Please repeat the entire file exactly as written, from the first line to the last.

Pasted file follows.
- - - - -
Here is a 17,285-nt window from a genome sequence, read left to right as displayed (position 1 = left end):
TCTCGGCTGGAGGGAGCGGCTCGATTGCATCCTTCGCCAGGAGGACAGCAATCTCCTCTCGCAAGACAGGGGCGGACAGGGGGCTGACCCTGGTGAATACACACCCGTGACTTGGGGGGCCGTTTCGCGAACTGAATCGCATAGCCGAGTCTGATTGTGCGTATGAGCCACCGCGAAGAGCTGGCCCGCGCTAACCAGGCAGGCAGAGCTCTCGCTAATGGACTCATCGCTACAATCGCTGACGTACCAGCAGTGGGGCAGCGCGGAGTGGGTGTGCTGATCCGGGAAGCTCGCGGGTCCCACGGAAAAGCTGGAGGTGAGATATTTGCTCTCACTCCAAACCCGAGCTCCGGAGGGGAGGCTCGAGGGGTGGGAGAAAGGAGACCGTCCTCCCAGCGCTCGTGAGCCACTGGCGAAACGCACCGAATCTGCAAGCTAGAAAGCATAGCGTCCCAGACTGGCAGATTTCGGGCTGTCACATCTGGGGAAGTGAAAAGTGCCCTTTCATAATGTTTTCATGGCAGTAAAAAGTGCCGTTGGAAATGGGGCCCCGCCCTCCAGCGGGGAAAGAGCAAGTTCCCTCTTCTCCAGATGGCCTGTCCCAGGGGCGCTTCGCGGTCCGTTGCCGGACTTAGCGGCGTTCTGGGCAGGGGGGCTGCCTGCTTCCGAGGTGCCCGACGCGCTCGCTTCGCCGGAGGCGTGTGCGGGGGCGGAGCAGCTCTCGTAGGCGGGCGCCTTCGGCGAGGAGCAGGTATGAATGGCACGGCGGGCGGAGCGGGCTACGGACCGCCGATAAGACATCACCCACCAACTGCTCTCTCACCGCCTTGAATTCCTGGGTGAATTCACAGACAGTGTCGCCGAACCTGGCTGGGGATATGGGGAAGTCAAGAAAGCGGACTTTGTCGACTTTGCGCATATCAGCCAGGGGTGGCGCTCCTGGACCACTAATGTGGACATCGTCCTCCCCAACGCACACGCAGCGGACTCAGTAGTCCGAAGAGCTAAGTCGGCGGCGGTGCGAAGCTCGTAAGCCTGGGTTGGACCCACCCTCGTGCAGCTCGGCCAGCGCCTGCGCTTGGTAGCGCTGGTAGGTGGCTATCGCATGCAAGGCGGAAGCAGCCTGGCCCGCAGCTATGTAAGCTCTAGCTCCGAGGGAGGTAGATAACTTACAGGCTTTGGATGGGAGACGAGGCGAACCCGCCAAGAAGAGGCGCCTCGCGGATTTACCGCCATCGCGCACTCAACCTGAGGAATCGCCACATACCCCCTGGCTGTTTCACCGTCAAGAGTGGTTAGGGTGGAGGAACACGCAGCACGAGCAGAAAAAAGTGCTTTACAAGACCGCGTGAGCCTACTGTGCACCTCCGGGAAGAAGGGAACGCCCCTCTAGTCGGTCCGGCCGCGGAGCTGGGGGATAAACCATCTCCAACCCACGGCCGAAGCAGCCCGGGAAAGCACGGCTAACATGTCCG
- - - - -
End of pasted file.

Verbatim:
Here is a 17,285-nt window from a genome sequence, read left to right as displayed (position 1 = left end):
TCTCGGCTGGAGGGAGCGGCTCGATTGCATCCTTCGCCAGGAGGACAGCAATCTCCTCTCGCAAGACAGGGGCGGACAGGGGGCTGACCCTGGTGAATACACACCCGTGACTTGGGGGGCCGTTTCGCGAACTGAATCGCATAGCCGAGTCTGATTGTGCGTATGAGCCACCGCGAAGAGCTGGCCCGCGCTAACCAGGCAGGCAGAGCTCTCGCTAATGGACTCATCGCTACAATCGCTGACGTACCAGCAGTGGGGCAGCGCGGAGTGGGTGTGCTGATCCGGGAAGCTCGCGGGTCCCACGGAAAAGCTGGAGGTGAGATATTTGCTCTCACTCCAAACCCGAGCTCCGGAGGGGAGGCTCGAGGGGTGGGAGAAAGGAGACCGTCCTCCCAGCGCTCGTGAGCCACTGGCGAAACGCACCGAATCTGCAAGCTAGAAAGCATAGCGTCCCAGACTGGCAGATTTCGGGCTGTCACATCTGGGGAAGTGAAAAGTGCCCTTTCATAATGTTTTCATGGCAGTAAAAAGTGCCGTTGGAAATGGGGCCCCGCCCTCCAGCGGGGAAAGAGCAAGTTCCCTCTTCTCCAGATGGCCTGTCCCAGGGGCGCTTCGCGGTCCGTTGCCGGACTTAGCGGCGTTCTGGGCAGGGGGGCTGCCTGCTTCCGAGGTGCCCGACGCGCTCGCTTCGCCGGAGGCGTGTGCGGGGGCGGAGCAGCTCTCGTAGGCGGGCGCCTTCGGCGAGGAGCAGGTATGAATGGCACGGCGGGCGGAGCGGGCTACGGACCGCCGATAAGACATCACCCACCAACTGCTCTCTCACCGCCTTGAATTCCTGGGTGAATTCACAGACAGTGTCGCCGAACCTGGCTGGGGATATGGGGAAGTCAAGAAAGCGGACTTTGTCGACTTTGCGCATATCAGCCAGGGGTGGCGCTCCTGGACCACTAATGTGGACATCGTCCTCCCCAACGCACACGCAGCGGACTCAGTAGTCCGAAGAGCTAAGTCGGCGGCGGTGCGAAGCTCGTAAGCCTGGGTTGGACCCACCCTCGTGCAGCTCGGCCAGCGCCTGCGCTTGGTAGCGCTGGTAGGTGGCTATCGCATGCAAGGCGGAAGCAGCCTGGCCCGCAGCTATGTAAGCTCTAGCTCCGAGGGAGGTAGATAACTTACAGGCTTTGGATGGGAGACGAGGCGAACCCGCCAAGAAGAGGCGCCTCGCGGATTTACCGCCATCGCGCACTCAACCTGAGGAATCGCCACATACCCCCTGGCTGTTTCACCGTCAAGAGTGGTTAGGGTGGAGGAACACGCAGCACGAGCAGAAAAAAGTGCTTTACAAGACCGCGTGAGCCTACTGTGCACCTCCGGGAAGAAGGGAACGCCCCTCTAGTCGGTCCGGCCGCGGAGCTGGGGGATAAACCATCTCCAACCCACGGCCGAAGCAGCCCGGGAAAGCACGGCTAACATGTCCG